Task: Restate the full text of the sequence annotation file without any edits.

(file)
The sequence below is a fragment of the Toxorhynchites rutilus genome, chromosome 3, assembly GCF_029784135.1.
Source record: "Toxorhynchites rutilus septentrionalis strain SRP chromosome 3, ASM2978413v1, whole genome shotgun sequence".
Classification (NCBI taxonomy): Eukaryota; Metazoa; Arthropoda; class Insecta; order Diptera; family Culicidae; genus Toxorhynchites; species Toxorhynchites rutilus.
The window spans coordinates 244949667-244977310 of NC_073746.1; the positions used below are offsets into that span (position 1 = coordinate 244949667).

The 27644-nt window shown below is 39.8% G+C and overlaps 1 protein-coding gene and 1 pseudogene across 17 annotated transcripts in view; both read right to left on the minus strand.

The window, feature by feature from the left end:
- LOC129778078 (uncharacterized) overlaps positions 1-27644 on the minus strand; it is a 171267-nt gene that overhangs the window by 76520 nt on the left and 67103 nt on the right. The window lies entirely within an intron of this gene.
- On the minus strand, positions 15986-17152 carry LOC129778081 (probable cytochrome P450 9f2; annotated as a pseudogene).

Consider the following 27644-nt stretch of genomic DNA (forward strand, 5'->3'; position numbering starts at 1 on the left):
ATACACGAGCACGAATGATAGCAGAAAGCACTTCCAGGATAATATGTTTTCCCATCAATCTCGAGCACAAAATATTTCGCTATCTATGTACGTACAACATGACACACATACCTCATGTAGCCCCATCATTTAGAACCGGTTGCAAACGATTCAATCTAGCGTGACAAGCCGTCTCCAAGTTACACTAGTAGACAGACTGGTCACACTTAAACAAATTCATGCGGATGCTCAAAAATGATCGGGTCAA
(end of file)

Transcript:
The sequence below is a fragment of the Toxorhynchites rutilus genome, chromosome 3, assembly GCF_029784135.1.
Source record: "Toxorhynchites rutilus septentrionalis strain SRP chromosome 3, ASM2978413v1, whole genome shotgun sequence".
Classification (NCBI taxonomy): Eukaryota; Metazoa; Arthropoda; class Insecta; order Diptera; family Culicidae; genus Toxorhynchites; species Toxorhynchites rutilus.
The window spans coordinates 244949667-244977310 of NC_073746.1; the positions used below are offsets into that span (position 1 = coordinate 244949667).

The 27644-nt window shown below is 39.8% G+C and overlaps 1 protein-coding gene and 1 pseudogene across 17 annotated transcripts in view; both read right to left on the minus strand.

The window, feature by feature from the left end:
- LOC129778078 (uncharacterized) overlaps positions 1-27644 on the minus strand; it is a 171267-nt gene that overhangs the window by 76520 nt on the left and 67103 nt on the right. The window lies entirely within an intron of this gene.
- On the minus strand, positions 15986-17152 carry LOC129778081 (probable cytochrome P450 9f2; annotated as a pseudogene).

Consider the following 27644-nt stretch of genomic DNA (forward strand, 5'->3'; position numbering starts at 1 on the left):
ATACACGAGCACGAATGATAGCAGAAAGCACTTCCAGGATAATATGTTTTCCCATCAATCTCGAGCACAAAATATTTCGCTATCTATGTACGTACAACATGACACACATACCTCATGTAGCCCCATCATTTAGAACCGGTTGCAAACGATTCAATCTAGCGTGACAAGCCGTCTCCAAGTTACACTAGTAGACAGACTGGTCACACTTAAACAAATTCATGCGGATGCTCAAAAATGATCGGGTCAA